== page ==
House Financial Services Chairman Barney Frank caused a bit of an uproar Friday when he suggested the U.S. government does not guarantee the debts of Fannie Mae and Freddie Mac.
Rep. Frank later recanted and backed a Treasury Department statement reassuring investors that, yes, Fannie and Freddie Mae debt is guaranteed by the U.S. government. “Going forward,” he said in a statement, we “will make sure that there are no implicit guarantees, hints, suggestions, or winks and nods…we will be explicit about what is and is not an obligation of the federal government.”
But after years of winks and nods, there’s no doubt that Fannie and Freddie now enjoy an explicit guarantee, according to most observers. The U.S. government placed Fannie Mae and Freddie Mac in conservatorship in September 2008: “This means that the U.S. Taxpayer now stands behind $5 trillion of GSE debt,” according to the Congressional Research Service.
The problem is that $5 trillion of so-called agency paper is not treated as if it is a debt of Uncle Sam for accounting purposes, says Richard Suttmeier, chief market strategist at Niagara International Capital and ValueEngine.com.
“Get it on the balance sheet – that’s where it belongs,” Suttmeier says. “Add it to the $14.2 trillion in [federal] debt and let’s move on.”
Another Time Bomb Ticking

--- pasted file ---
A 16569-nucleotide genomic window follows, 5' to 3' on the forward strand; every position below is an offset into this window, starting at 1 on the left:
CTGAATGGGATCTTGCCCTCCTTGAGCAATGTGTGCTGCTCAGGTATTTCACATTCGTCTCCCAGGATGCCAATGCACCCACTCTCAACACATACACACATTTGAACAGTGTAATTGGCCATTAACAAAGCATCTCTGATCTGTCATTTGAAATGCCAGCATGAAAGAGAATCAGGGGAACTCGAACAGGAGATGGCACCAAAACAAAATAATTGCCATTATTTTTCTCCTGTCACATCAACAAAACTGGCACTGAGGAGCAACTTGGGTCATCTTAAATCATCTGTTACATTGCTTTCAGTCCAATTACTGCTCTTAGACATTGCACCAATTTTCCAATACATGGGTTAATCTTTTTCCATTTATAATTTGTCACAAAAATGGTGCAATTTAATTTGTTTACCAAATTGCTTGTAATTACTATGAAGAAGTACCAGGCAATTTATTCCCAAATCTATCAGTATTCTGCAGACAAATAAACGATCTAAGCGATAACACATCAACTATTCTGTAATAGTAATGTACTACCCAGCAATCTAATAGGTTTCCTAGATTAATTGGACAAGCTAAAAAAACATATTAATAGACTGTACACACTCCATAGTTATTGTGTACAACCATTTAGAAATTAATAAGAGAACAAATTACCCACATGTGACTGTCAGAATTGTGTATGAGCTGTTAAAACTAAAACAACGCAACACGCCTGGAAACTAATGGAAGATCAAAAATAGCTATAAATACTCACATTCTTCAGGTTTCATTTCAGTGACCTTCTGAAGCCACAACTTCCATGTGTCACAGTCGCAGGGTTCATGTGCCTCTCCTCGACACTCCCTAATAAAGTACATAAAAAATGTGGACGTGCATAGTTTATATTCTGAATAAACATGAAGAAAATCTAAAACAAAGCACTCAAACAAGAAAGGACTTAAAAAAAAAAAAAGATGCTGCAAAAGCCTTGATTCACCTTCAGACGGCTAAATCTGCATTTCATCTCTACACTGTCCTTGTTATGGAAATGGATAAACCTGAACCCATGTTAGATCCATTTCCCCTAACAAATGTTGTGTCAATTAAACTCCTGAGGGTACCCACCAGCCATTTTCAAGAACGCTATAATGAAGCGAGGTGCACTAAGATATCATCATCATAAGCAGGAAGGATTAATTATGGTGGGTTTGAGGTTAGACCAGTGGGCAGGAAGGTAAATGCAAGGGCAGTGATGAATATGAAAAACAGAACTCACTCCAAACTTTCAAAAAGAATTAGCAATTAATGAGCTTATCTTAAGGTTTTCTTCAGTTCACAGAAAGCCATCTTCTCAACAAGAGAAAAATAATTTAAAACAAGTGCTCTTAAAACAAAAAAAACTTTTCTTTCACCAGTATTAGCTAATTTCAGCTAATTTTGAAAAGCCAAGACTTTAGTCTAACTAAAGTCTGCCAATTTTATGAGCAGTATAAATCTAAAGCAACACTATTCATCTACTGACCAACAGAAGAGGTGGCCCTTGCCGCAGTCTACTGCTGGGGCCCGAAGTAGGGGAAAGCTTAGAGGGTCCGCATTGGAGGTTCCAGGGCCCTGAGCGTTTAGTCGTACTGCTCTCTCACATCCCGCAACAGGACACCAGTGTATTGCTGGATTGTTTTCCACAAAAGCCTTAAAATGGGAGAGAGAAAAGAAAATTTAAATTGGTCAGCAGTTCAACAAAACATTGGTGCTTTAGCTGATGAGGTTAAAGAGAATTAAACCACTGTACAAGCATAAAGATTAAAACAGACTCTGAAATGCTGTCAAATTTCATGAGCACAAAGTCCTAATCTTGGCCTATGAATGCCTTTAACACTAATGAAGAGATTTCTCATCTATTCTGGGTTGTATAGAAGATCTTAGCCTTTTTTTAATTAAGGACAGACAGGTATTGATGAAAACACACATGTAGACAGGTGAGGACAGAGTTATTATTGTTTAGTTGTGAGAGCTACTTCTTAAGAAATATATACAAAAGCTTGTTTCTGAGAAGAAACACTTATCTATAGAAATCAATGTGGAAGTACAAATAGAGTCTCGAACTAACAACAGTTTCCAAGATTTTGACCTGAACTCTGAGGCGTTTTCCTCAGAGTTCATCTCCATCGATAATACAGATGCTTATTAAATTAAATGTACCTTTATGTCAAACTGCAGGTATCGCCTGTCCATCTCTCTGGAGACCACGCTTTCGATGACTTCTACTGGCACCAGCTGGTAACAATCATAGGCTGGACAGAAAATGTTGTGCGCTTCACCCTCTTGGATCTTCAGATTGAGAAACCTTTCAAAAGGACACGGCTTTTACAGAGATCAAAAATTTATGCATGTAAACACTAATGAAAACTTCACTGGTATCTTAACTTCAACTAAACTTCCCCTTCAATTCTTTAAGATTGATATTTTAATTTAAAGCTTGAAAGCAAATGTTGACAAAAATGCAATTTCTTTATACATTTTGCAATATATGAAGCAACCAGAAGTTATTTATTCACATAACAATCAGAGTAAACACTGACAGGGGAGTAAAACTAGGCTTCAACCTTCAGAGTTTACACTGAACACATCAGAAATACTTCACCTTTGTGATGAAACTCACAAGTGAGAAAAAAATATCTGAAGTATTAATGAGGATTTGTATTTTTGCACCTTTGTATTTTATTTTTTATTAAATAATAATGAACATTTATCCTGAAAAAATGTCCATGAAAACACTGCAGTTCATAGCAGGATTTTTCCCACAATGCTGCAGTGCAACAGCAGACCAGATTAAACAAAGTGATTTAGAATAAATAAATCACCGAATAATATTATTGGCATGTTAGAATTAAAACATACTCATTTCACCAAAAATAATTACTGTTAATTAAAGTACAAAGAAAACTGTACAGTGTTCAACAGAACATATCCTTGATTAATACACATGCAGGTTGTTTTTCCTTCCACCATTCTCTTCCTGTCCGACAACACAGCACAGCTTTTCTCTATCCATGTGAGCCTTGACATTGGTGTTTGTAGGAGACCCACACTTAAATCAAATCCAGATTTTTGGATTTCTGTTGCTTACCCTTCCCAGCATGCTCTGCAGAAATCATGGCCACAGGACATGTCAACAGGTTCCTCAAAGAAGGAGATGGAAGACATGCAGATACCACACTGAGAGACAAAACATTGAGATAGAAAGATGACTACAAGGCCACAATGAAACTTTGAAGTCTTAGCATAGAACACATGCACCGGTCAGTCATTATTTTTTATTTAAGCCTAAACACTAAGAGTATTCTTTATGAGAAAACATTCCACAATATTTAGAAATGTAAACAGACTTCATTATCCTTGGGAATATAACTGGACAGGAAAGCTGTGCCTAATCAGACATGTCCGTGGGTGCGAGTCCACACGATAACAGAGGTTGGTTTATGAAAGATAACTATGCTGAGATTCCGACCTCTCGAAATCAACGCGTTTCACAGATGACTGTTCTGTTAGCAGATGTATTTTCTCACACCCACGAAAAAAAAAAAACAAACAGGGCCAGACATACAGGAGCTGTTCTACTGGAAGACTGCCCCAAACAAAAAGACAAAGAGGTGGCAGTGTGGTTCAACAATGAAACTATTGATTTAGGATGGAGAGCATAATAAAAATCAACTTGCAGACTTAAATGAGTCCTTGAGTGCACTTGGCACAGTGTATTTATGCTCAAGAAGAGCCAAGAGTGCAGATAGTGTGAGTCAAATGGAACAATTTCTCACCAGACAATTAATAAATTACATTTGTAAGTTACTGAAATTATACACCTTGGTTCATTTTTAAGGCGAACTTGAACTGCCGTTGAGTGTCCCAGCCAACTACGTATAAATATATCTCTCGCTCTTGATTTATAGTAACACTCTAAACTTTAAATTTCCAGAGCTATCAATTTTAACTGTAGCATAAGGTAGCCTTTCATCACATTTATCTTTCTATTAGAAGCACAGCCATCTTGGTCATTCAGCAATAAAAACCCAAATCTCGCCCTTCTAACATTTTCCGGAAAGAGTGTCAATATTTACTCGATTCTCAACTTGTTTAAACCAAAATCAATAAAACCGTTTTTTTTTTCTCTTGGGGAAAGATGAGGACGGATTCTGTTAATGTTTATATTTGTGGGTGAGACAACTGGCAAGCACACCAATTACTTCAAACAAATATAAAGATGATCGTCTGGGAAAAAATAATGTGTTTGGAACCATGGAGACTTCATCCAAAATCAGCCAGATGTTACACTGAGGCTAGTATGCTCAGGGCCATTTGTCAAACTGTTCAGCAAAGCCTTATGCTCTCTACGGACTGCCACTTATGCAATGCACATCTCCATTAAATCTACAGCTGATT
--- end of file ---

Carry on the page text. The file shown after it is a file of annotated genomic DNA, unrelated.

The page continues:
But $5 trillion is a lot of money – even by government standards — and moving on may be the problem because of ongoing problems in the housing market, Suttmeier says. “There’s a general concern on Main Street U.S.A. that ‘my neighbors are throwing in their keys, there’s more for sale signs in my community…do I want to buy a new home, risking there’s still downside risk to housing?’ “
Noting the Case-Shiller 20-City Home Price Index is still 50% above 1999 levels and mortgage delinquencies are still rising despite the rebound in GDP, Suttmeier says “victory is nowhere in sight, particularly when the drain we’re going to see from Fannie and Freddie is unlimited losses between now and the end of 2012 — on top of the $400 billion that’s already been allocated.”
Coincidentally (or not), the FDIC is allowing U.S. banks until 2012 before forcing them to fully write-down bad or toxic loans, which is “another time bomb ticking,” Suttmeier says. “They’re hoping the public market comes back into the mortgage arena, which is going to be hard to do.”
Unlimited losses from Fannie and Freddie? Keeping zombie banks alive on the backs of the taxpayer? Suttmeier’s right: There’s no accounting for that.
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